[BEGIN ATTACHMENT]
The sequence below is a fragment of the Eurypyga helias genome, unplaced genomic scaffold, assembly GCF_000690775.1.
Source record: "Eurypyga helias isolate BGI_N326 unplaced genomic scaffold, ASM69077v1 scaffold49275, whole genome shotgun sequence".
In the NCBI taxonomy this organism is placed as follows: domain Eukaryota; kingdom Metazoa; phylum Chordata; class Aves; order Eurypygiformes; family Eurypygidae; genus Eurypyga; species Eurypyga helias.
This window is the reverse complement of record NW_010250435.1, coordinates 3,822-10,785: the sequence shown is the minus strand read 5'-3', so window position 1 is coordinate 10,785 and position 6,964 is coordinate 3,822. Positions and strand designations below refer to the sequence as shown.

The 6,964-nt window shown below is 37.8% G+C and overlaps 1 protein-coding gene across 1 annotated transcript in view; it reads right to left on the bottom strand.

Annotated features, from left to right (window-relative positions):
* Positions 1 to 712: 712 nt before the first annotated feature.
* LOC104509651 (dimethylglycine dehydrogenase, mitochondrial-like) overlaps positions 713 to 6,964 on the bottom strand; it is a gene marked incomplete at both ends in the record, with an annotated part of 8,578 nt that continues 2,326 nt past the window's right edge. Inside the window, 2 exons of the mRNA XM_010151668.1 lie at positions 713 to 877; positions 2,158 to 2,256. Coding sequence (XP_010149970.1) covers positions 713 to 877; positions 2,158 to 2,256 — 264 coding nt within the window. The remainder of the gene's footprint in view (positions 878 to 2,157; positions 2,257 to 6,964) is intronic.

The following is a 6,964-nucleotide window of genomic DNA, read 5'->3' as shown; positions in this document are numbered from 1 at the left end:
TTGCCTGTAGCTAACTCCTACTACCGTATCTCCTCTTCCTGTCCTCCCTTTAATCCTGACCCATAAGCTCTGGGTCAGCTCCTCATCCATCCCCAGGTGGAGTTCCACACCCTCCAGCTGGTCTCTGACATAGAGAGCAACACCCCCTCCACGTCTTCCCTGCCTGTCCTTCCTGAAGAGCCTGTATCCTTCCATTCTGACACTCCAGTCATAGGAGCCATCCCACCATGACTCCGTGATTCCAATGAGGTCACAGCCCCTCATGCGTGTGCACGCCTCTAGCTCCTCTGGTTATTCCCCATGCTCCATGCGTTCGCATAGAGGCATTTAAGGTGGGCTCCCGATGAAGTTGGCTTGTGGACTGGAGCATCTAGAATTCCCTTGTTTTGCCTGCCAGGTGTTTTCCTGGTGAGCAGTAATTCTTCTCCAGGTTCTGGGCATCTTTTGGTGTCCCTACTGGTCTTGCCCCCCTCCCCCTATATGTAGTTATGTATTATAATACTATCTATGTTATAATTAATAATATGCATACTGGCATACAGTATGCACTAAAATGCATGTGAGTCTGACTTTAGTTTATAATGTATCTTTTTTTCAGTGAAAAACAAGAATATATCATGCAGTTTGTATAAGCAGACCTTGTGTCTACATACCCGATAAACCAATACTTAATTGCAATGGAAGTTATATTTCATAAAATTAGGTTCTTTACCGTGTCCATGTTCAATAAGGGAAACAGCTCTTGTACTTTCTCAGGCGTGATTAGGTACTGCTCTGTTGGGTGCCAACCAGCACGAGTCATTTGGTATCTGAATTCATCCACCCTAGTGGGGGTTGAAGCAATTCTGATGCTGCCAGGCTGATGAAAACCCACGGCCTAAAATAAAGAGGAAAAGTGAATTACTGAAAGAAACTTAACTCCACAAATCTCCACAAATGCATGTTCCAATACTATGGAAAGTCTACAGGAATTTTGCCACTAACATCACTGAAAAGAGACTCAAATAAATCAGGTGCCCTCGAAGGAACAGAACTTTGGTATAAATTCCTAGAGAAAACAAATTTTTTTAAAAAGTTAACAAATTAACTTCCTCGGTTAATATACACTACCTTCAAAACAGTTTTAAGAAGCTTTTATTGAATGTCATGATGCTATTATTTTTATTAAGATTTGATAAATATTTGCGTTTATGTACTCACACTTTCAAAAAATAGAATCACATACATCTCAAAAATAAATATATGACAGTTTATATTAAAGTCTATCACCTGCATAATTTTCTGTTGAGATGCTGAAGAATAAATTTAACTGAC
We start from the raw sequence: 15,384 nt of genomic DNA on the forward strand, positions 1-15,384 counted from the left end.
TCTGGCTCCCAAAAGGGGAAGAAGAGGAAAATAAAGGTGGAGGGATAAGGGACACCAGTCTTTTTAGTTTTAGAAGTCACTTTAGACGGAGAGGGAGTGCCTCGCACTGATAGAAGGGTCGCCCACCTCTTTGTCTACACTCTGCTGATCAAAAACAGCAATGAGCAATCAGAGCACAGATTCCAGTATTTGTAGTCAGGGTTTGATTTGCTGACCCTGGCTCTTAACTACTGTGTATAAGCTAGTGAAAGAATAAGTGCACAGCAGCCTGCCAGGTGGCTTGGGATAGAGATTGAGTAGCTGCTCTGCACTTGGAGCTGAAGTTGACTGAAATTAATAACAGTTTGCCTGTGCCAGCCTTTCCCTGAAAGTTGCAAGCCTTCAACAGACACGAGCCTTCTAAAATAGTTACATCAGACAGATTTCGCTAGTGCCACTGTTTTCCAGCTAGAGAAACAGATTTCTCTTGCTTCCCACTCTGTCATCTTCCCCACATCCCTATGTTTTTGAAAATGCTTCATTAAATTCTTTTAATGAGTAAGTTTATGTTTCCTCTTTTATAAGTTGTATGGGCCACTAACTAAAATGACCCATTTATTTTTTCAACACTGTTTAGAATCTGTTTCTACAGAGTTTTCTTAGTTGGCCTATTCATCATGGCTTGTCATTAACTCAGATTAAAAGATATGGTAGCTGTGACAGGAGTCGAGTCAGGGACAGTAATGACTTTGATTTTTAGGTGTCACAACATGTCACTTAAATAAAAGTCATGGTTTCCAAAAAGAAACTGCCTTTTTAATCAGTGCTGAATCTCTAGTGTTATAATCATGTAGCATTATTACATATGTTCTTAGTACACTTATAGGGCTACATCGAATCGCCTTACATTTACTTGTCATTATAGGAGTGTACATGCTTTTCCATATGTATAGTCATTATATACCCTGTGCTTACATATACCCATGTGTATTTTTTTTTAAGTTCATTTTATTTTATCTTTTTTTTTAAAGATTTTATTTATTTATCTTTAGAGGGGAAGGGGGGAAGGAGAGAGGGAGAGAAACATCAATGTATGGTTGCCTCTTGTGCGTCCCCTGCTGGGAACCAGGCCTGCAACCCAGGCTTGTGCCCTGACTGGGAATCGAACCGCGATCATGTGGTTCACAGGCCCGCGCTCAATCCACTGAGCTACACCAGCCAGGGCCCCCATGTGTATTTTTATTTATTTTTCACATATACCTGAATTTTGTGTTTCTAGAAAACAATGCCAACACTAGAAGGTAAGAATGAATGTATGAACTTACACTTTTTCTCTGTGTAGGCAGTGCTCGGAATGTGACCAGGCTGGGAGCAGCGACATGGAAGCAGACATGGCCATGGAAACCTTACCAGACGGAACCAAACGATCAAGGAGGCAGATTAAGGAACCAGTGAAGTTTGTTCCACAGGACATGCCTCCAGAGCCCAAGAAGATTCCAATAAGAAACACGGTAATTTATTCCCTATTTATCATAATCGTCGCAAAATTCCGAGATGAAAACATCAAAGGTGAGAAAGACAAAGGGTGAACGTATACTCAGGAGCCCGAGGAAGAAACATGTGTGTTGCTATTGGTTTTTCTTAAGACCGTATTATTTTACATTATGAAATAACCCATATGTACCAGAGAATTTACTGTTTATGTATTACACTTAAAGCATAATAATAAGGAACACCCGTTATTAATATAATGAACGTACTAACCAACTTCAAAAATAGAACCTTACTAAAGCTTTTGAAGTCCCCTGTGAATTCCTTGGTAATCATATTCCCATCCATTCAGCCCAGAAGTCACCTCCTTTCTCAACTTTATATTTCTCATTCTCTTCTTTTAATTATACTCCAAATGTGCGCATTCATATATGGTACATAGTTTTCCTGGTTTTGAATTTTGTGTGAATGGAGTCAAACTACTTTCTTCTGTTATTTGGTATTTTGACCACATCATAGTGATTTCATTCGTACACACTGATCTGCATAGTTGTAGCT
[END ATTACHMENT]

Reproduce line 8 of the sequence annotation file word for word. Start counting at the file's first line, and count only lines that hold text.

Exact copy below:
* LOC104509651 (dimethylglycine dehydrogenase, mitochondrial-like) overlaps positions 713 to 6,964 on the bottom strand; it is a gene marked incomplete at both ends in the record, with an annotated part of 8,578 nt that continues 2,326 nt past the window's right edge. Inside the window, 2 exons of the mRNA XM_010151668.1 lie at positions 713 to 877; positions 2,158 to 2,256. Coding sequence (XP_010149970.1) covers positions 713 to 877; positions 2,158 to 2,256 — 264 coding nt within the window. The remainder of the gene's footprint in view (positions 878 to 2,157; positions 2,257 to 6,964) is intronic.